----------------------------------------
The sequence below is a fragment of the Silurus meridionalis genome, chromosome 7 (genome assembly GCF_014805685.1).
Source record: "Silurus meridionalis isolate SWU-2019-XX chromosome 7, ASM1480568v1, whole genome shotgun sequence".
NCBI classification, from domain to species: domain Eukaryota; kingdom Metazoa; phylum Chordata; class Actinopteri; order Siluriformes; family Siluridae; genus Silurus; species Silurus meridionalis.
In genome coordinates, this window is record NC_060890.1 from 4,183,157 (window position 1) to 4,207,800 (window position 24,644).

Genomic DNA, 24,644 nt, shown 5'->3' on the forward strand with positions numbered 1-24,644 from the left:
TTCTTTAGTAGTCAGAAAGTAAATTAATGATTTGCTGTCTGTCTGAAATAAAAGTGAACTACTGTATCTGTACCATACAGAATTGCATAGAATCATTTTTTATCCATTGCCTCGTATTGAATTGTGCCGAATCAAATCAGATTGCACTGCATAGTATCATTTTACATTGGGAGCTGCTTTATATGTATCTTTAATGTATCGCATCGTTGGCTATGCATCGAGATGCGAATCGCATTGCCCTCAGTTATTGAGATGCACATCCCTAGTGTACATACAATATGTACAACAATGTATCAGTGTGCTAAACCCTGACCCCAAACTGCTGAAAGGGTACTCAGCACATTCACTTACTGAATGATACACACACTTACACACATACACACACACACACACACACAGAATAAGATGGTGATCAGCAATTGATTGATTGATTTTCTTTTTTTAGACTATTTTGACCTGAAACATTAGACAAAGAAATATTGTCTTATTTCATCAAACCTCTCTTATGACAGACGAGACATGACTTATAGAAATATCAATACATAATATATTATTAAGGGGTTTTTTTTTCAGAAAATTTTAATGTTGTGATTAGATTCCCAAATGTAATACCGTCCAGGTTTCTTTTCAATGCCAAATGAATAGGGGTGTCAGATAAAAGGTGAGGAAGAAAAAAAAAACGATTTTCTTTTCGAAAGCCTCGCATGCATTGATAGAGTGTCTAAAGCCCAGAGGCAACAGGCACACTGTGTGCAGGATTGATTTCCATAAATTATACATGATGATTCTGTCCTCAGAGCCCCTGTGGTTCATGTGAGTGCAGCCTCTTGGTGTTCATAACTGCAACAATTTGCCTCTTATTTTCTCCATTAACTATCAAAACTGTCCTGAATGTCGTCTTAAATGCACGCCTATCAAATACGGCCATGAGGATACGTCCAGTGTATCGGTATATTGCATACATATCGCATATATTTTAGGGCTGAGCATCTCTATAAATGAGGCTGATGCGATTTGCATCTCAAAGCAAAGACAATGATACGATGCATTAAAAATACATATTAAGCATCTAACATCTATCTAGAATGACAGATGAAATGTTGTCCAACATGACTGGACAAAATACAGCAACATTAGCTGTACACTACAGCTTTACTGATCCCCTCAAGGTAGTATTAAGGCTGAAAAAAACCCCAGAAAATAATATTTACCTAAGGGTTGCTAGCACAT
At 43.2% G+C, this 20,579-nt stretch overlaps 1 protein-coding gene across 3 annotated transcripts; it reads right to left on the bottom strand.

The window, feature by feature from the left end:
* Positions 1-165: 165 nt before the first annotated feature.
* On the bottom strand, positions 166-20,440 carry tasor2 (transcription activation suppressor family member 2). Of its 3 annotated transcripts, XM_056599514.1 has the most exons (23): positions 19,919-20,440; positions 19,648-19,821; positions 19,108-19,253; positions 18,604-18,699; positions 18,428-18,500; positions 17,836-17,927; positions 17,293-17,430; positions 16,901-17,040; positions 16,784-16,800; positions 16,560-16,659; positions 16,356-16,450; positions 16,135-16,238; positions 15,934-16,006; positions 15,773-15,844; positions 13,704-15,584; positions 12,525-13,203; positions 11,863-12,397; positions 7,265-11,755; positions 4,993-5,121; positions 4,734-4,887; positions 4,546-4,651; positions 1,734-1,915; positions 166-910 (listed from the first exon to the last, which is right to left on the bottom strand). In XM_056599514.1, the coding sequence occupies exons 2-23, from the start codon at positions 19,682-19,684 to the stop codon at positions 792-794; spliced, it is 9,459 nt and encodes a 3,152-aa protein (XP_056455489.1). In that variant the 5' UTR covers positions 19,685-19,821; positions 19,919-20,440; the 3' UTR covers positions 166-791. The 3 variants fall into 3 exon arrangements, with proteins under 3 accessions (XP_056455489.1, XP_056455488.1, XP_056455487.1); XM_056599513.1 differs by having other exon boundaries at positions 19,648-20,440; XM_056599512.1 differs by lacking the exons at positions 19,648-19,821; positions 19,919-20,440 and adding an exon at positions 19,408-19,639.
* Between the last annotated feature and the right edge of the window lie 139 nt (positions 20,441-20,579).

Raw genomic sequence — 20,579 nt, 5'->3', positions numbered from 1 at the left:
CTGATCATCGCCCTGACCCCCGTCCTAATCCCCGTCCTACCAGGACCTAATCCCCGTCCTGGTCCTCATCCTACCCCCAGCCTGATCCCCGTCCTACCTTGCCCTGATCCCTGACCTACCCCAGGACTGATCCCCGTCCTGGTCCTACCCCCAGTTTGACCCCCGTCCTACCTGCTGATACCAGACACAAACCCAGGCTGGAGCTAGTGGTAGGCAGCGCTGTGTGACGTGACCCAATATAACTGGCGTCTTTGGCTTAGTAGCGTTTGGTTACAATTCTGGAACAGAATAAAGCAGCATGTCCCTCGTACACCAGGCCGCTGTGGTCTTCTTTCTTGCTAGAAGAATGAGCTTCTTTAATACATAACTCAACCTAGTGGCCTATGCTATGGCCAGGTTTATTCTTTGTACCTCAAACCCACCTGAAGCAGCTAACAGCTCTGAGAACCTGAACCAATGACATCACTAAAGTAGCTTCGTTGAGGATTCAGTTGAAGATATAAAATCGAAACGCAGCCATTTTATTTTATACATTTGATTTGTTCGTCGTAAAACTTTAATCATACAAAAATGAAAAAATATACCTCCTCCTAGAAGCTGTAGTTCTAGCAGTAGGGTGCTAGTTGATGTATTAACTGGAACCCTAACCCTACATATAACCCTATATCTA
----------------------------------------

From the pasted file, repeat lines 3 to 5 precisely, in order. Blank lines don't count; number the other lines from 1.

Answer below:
NCBI classification, from domain to species: domain Eukaryota; kingdom Metazoa; phylum Chordata; class Actinopteri; order Siluriformes; family Siluridae; genus Silurus; species Silurus meridionalis.
In genome coordinates, this window is record NC_060890.1 from 4,183,157 (window position 1) to 4,207,800 (window position 24,644).

Genomic DNA, 24,644 nt, shown 5'->3' on the forward strand with positions numbered 1-24,644 from the left: